A harness, it’s the most important tool in your tool box with your dog. There are so many reasons to have a harness for your dog, let’s get started.
Harnesses are safer than a collar; a properly fitted harness will not come off your dog as a collar can. They protect you and your dog. A “no-pull” harness will help prevent your dog from pulling however it will not stop the pull all together. Working with a positive reinforcement trainer to teach your dog how to walk with you on leash is the #2 best investment you can make in your dog.
A regular collar, pinch collar, choke chain all will damage your dog’s neck and spine when attached to a leash. It’s been proven many times over. Dr. Dobias says that one jerk can cause a lot of damage. Put a collar on yourself with a leash attached and have someone give it a good jerk. You’ll be in the chiropractor for weeks. Dr. Dobias also links hypothyroidism (low thyroid gland hormone) may be related to collar related injuries. He lists many more medical problems that can be associated with collars. Read his article here.
Then there is the behavior part of the picture. If a dog is constantly having his neck jerked each time he sees another dog, guess what happens, he associates other dogs as bad and then begins to lunge, growl and eventually can become quite aggressive towards other dogs. This common problem is created by humans jerking collars every day.
I’ll let you read through these articles, the scientific proof is there, a dog pulling on any kind of collar is causing serious problems to his entire body and health.
This in-depth article from Victoria Stillwell’s site will give you all the reasons why you shouldn’t use a pinch, choke or regular collar with a leash on your dog.
Written by Jennifer Cattet Ph.D., this article covers all the collars and what results when you use them.
Head halter harnesses were introduced years ago to solve the “pulling” problem. And yes, they do work well for this. Here are the cons to head halters. Dogs hate them, and who wouldn’t? You have to slowly desensitize your dog to the collar, could take days or weeks. Then there is still the problem of injuring your dog’s neck. If you pull the dog sharply, his whole head gets snapped, causing injury to the spine. I’m not a fan!
So what can you do? You can get your dog a great fitting harness. For a small dog, there are many that will work. For a larger dog that pulls, I have recommendations below.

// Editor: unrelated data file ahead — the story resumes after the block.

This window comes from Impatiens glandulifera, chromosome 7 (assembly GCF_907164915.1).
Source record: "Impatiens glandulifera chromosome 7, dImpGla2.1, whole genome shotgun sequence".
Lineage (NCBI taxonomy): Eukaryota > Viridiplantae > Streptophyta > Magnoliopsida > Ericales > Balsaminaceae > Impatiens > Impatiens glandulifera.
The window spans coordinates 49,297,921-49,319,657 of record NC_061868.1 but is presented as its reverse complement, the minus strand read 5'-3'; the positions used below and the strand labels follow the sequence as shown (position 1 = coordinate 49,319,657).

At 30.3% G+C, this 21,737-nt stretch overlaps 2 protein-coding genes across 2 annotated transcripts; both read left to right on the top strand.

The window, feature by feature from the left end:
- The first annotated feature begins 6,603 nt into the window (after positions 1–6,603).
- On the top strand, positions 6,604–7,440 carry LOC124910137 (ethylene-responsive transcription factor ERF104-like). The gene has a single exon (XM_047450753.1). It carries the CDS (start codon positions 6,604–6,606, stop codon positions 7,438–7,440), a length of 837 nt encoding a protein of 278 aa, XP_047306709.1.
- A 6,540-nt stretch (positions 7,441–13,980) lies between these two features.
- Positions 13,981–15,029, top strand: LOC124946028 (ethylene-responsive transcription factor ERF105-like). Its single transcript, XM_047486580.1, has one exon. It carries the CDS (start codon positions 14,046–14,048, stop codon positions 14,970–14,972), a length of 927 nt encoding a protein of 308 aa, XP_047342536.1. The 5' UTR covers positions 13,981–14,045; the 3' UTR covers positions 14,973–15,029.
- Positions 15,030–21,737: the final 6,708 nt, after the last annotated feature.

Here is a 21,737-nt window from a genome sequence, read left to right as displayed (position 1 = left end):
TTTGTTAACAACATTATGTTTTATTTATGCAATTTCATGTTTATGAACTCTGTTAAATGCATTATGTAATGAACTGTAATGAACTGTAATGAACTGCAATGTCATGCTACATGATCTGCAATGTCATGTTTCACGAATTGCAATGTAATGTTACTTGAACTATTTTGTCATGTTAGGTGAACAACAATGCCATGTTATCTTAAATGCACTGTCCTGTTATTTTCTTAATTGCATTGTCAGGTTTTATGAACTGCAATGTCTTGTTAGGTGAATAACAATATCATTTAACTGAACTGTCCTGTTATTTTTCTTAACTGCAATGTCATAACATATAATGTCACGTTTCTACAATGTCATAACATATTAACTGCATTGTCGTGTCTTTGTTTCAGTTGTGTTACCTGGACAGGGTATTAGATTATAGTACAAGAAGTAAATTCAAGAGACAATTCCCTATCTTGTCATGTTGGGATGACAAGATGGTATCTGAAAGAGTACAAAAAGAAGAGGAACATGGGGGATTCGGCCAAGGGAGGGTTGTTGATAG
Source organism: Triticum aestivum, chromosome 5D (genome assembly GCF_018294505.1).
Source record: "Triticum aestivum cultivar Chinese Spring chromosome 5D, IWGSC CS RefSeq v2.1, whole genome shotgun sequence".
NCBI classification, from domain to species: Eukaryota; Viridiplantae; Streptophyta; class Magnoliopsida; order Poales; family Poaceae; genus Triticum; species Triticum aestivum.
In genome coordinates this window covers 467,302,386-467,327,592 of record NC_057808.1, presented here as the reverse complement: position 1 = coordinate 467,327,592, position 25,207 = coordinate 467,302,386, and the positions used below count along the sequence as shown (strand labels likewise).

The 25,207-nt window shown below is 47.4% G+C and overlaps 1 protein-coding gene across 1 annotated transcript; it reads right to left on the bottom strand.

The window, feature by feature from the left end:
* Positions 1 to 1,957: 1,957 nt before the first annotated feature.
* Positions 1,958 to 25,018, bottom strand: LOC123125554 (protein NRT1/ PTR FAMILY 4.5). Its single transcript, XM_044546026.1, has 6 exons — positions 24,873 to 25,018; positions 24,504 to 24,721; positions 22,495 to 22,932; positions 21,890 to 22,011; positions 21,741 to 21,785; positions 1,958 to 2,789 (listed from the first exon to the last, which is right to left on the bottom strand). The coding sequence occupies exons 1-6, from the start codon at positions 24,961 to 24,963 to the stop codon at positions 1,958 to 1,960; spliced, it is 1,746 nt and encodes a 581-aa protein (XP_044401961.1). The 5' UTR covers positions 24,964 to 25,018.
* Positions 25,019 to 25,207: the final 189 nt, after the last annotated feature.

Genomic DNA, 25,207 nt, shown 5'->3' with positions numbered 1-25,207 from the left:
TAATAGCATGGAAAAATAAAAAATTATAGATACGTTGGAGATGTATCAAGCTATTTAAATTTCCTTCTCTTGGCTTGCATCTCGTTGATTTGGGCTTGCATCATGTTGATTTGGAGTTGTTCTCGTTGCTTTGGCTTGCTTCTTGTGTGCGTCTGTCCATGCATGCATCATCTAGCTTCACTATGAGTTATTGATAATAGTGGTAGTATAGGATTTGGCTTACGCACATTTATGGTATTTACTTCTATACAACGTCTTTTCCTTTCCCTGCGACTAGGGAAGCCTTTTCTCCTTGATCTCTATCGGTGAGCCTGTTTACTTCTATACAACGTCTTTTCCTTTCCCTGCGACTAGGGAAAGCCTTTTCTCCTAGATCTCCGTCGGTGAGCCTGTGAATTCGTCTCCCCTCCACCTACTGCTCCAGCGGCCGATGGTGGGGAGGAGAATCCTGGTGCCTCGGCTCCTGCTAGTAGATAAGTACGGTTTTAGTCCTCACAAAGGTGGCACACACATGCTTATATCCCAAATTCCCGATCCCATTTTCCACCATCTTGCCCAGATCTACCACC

Look for these features when fitting a harness:
- If your dog is a puller, look for a “no-pull” harness”, attachments to the front of the chest.
- See how the tummy band on the harness fits behind the front legs. Many harnesses will “cut” behind the legs and create sores.
- Have your dog lie down; some harnesses are easily slipped through when the dogs lie down.
- Is the harness comfortable for the dog? Is there padding? Does it rub anywhere on his body?
- A harness with only a back attachment will turn a “puller” into a full fledged sled dog.
Here are my favorite harnesses:
Currently, I have the boys in Hurrta Lifeguard harnesses. I love, love these harnesses. I will buy another set soon to have back up. They fit so well, go on easy with one clip. The only down side to these harnesses is that they will not help you with pulling.
So if you have a puller, I have three recommendations for you. There are other front clip harnesses out there, I’m not saying they are bad, just make sure the fit is good and there is no rubbing.
The Freedom Harness is fabulous. It fits very well and has a connection on the front chest and on the back. You can order this harness with a leash that will connect to both hooks, giving you the most control. Also if the harness does get chewed, you can send it in for a fix for a small fee.
Sensation Harness is also a great front clip harness. It is one of the first of this category of harnesses and is still a great fit.
I was just introduced to the Balance Harness. There are connections on the chest and back and the fit is a good 2 inches behind the front legs, which is great.
I’ve tried quite a few, there are some that work with the no-pull, but they fit terribly. Cutting behind the front legs is a problem and the front clip area hanging down is another problem. I know there are other good harnesses out there, so if you have one, let me know, I’m always wanting to learn about great products for dogs.
I used to lend out Freedom harnesses to my dog training clients and they always went out and bought one right away after trying it out. A because they really helped with pulling and they fit very well.
A few more tips:
- Always take the harness off when not in use.
- Some young and active dogs will be able to chew the harness when they are lying down, so in some situations the harness must be taken off in the car. In this instance I would have a collar on your dog with tags in addition to the harness.
- Keep a collar on your dog with ID if there is any chance that your dog could get loose from your house or car.
- With a young dog in the house, be sure to put the harness away, sometimes dogs think they are fun chew toys!
My goal for all dogs it that they get out and about and have fun adventures in their lives. It they have a good harness, some training from their human they can enjoy the world.